The conference, which was held in Nottingham, focused on the issue of vulnerability in the night-time economy. Voices in the pub sector and police force spoke on the matter, and awards were dished out to people in the sector.
British Beer & Pub Association (BBPA) chief executive Emma McClarkin highlighted how vital it was for trade associations and the sector to work closely together, even before the pandemic. She said the BBPA worked with trade bodies UKHospitality and the British Institute of Innkeeping, for instance.
“Let’s keep working together to ensure that everybody feels safe when they go out, everybody can enjoy the pub and we can still have that wonderful pub that we can call home from home,” she said.
However, she also believed the industry needed Government support as it faced the challenges of business rates and VAT, alongside the rise in living costs. She pointed out that 800 pubs did close their doors during the pandemic and “unfortunately many more are still at risk”.
Sword of Damoclese
She said: “We want to be part of the reignition of the UK economy. We want to reconnect communities and we want to regenerate towns and city centres and high streets to bring them back to life.
“We can bounce back strongly with this level of support and we can deliver for economies and be part of the levelling up agenda up and down this country but we have to be given the tools to do business.”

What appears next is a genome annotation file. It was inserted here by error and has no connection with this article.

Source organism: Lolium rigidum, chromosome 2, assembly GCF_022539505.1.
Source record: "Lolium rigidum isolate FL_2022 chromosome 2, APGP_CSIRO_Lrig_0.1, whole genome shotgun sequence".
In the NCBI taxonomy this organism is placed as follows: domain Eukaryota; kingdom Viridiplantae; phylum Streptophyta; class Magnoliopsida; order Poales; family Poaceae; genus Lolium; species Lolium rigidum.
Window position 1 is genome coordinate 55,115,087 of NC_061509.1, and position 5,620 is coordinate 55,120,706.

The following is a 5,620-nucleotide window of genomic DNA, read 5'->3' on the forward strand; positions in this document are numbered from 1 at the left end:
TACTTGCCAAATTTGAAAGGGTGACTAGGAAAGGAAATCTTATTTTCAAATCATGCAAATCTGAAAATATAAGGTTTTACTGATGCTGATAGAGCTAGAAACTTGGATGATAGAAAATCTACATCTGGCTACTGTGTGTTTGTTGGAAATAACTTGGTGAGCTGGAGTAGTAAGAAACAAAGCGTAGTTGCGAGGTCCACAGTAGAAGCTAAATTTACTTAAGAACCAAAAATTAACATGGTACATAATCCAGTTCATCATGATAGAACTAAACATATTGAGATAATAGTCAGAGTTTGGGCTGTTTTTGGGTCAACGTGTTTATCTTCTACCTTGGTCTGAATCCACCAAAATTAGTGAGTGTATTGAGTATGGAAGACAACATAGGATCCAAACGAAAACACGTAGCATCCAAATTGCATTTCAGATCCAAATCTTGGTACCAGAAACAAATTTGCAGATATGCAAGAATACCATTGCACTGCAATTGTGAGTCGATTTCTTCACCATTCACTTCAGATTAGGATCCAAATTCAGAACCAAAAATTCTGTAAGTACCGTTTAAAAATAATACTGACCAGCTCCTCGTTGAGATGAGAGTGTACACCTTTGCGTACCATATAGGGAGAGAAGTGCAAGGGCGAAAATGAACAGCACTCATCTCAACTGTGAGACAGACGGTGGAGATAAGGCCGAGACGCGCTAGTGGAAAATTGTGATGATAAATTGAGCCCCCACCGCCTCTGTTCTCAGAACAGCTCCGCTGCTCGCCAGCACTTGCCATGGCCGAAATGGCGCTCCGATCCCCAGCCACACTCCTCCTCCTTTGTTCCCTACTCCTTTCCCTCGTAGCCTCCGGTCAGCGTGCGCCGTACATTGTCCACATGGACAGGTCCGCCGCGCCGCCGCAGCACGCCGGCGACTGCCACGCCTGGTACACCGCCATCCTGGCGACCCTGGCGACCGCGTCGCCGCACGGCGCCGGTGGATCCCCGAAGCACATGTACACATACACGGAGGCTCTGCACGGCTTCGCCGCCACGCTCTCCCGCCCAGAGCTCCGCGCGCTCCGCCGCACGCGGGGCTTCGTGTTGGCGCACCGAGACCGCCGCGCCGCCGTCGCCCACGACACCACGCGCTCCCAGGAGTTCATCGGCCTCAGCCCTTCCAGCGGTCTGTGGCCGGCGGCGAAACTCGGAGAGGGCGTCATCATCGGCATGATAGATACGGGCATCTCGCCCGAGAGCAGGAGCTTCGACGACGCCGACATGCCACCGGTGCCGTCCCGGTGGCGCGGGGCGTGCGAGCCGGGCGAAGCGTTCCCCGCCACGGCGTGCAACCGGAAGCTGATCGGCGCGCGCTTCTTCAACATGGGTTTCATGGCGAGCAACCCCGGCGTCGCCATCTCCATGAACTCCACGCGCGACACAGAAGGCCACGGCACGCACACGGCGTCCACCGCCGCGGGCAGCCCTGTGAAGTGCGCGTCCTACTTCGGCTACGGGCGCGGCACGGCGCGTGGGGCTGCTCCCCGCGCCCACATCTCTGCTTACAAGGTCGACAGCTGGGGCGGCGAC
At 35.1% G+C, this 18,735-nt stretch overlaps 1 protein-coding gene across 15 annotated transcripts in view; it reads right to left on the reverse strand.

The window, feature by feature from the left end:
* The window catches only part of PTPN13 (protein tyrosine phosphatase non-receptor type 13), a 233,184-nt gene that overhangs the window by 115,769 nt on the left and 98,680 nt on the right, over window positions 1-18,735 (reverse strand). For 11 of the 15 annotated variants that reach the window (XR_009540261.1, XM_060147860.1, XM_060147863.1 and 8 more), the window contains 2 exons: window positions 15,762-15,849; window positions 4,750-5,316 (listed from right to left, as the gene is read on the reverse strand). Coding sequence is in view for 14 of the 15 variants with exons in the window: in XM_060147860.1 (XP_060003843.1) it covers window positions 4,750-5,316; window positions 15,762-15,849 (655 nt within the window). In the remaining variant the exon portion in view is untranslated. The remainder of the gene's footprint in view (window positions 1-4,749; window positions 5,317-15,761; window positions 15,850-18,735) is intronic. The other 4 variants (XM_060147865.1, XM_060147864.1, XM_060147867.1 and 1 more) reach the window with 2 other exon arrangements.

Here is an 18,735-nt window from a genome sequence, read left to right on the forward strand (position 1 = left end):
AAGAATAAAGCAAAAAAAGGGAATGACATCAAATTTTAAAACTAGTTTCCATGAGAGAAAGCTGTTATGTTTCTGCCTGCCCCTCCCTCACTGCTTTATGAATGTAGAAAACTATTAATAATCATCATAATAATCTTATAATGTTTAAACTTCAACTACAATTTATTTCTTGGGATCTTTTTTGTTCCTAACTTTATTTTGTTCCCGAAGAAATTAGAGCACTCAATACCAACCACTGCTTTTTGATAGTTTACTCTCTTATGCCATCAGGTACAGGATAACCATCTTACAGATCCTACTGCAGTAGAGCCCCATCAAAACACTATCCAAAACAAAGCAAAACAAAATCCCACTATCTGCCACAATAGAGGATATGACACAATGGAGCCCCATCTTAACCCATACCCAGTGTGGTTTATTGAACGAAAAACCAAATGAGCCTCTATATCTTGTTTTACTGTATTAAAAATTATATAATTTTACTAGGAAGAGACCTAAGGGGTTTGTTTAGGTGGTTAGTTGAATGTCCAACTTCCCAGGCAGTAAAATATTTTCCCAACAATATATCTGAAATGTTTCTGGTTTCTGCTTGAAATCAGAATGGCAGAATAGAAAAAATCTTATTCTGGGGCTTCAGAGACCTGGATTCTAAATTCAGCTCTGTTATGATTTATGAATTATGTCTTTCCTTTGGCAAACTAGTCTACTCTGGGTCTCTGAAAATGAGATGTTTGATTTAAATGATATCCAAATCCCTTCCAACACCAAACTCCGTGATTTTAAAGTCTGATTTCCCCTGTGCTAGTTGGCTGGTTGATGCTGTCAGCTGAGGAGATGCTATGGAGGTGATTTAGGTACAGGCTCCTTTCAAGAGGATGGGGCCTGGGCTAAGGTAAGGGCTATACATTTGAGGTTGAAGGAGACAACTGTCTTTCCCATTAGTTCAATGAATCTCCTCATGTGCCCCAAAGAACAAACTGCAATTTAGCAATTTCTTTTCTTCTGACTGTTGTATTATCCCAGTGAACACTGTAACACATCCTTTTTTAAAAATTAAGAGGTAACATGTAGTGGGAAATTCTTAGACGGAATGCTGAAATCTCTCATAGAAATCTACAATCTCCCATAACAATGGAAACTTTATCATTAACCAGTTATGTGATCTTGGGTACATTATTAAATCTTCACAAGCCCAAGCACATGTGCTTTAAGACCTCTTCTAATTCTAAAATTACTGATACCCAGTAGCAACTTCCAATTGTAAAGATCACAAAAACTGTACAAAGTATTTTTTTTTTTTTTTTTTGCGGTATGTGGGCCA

According to Institute of Licensing chairman Dan Davies, the two years of lockdown had been a “Sword of Damoclese” on the industry, but working in partnership was important.
In the regeneration of his hometown New Brighton, Merseyside, he saw it was important for the police, licensees, local authority and shop owners to collaborate in making sure the place was safe and vibrant.
“Good operators don’t want bad operators on the doorstep,” he said. “Make no mistake about it, it can bring a whole area down by having one bad operator on a strip.”
This view was also reflected by Craig Guildford, Nottinghamshire Police chief constable, who said that through the challenges of the Covid pandemic partnership working is what has “made a difference throughout”.
Heroes of the sector
He also highlighted the issue of drink spiking and said it was being tackled in a partnership response between the police and venues.
“I want to see more jobs in the local night-time economy and see more people coming into the towns and the city,” he said.
The National Pubwatch awards were also handed out at the conference. The National Pubwatch Award of Merit, which rewards individuals who have contributed to the success of Pubwatch schemes, was granted to Lynda Leigh, owner of the George & Dragon in Flint, Flintshire. She was credited for turning the pub around through having a zero-tolerance approach to trouble makers.
The Malcolm Eidmans award was given to Metropolitan Police chief licensing officer Ian Graham, for his partnership with the trade, and door supervisor Gareth Colley was granted a Bravery and Meritorious Conduct Award after he saved a female customer from drowning.
Furthermore, owner of the Victoria Inn, Burton, Penny Parker, and her customer Anne-Marie Greenough were each granted awards for saving a customer’s life after a cardiac arrest.
Three door supervisors – Lee Jones, Jonathan Parry and Dafydd Murray, received Bravery and Meritorious Conduct Awards for saving the life of a customer and fearlessly detaining a dangerous offender.